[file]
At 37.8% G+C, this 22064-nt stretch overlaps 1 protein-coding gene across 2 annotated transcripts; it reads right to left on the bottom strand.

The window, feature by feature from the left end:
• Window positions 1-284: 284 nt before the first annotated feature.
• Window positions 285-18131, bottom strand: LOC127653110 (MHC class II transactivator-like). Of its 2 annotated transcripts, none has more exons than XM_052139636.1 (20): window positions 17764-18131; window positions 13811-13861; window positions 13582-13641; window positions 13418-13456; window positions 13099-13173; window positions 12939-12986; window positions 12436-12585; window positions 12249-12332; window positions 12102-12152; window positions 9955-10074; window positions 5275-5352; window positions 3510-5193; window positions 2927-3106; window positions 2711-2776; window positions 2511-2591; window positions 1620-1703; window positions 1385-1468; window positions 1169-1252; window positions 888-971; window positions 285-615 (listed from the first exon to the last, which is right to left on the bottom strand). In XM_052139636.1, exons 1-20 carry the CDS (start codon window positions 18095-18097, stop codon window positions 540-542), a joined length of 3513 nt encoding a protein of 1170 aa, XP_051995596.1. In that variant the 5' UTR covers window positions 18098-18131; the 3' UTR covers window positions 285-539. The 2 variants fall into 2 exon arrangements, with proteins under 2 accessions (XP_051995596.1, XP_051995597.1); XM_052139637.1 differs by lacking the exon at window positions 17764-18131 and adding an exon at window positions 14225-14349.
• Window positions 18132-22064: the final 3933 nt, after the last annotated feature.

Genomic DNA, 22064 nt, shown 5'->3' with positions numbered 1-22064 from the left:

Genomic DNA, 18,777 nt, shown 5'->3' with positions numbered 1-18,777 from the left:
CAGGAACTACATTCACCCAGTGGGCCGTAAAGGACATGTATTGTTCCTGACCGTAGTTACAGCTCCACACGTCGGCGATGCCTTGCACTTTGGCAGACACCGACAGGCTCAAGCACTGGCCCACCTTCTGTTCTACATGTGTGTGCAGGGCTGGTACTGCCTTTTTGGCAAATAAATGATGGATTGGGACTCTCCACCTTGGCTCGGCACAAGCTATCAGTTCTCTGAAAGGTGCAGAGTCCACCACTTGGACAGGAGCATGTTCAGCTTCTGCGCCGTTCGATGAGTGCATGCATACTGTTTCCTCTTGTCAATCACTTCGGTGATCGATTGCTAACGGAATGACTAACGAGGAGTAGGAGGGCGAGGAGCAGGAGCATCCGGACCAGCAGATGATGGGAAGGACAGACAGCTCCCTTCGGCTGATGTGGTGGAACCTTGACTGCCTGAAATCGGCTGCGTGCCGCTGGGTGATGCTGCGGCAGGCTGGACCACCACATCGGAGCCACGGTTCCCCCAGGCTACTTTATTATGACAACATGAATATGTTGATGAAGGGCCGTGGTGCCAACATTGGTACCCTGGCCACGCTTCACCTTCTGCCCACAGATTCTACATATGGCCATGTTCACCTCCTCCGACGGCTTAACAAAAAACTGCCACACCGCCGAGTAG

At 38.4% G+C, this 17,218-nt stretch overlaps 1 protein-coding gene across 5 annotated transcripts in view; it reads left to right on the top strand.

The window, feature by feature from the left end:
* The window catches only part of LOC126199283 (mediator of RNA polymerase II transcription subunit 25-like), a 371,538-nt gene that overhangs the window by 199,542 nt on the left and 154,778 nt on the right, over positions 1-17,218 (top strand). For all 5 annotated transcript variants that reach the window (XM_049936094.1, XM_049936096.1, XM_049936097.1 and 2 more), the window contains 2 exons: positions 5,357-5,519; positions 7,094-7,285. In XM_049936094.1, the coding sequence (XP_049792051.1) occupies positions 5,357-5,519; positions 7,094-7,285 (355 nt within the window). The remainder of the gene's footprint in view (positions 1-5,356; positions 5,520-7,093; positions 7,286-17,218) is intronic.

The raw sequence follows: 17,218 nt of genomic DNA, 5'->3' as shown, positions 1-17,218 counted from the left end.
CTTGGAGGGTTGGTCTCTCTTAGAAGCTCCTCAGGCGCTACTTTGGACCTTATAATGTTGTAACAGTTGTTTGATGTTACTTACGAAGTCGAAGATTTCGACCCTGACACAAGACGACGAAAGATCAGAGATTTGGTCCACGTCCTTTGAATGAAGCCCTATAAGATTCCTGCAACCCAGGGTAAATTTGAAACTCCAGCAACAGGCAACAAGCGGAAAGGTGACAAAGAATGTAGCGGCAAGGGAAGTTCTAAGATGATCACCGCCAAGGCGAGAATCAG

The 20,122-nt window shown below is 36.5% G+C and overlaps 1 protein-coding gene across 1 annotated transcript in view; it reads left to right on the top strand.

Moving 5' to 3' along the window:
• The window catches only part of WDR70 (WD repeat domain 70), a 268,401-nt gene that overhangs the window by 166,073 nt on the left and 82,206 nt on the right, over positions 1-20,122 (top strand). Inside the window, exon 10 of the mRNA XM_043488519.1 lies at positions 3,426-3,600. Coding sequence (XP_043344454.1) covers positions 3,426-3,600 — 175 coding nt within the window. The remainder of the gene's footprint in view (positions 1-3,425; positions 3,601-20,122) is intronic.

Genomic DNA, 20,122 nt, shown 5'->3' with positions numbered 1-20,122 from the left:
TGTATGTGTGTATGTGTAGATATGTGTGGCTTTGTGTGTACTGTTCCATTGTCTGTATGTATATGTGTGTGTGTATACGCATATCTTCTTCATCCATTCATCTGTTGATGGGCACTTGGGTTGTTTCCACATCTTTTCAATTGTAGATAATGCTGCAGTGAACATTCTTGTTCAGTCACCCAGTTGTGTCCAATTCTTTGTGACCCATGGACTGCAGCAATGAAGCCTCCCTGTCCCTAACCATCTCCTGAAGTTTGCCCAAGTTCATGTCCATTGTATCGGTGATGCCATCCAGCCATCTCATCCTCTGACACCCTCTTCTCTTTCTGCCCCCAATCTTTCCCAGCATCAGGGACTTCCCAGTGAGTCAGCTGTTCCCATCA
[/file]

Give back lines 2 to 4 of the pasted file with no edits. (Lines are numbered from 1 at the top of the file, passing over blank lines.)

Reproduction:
The window, feature by feature from the left end:
• Window positions 1-284: 284 nt before the first annotated feature.
• Window positions 285-18131, bottom strand: LOC127653110 (MHC class II transactivator-like). Of its 2 annotated transcripts, none has more exons than XM_052139636.1 (20): window positions 17764-18131; window positions 13811-13861; window positions 13582-13641; window positions 13418-13456; window positions 13099-13173; window positions 12939-12986; window positions 12436-12585; window positions 12249-12332; window positions 12102-12152; window positions 9955-10074; window positions 5275-5352; window positions 3510-5193; window positions 2927-3106; window positions 2711-2776; window positions 2511-2591; window positions 1620-1703; window positions 1385-1468; window positions 1169-1252; window positions 888-971; window positions 285-615 (listed from the first exon to the last, which is right to left on the bottom strand). In XM_052139636.1, exons 1-20 carry the CDS (start codon window positions 18095-18097, stop codon window positions 540-542), a joined length of 3513 nt encoding a protein of 1170 aa, XP_051995596.1. In that variant the 5' UTR covers window positions 18098-18131; the 3' UTR covers window positions 285-539. The 2 variants fall into 2 exon arrangements, with proteins under 2 accessions (XP_051995596.1, XP_051995597.1); XM_052139637.1 differs by lacking the exon at window positions 17764-18131 and adding an exon at window positions 14225-14349.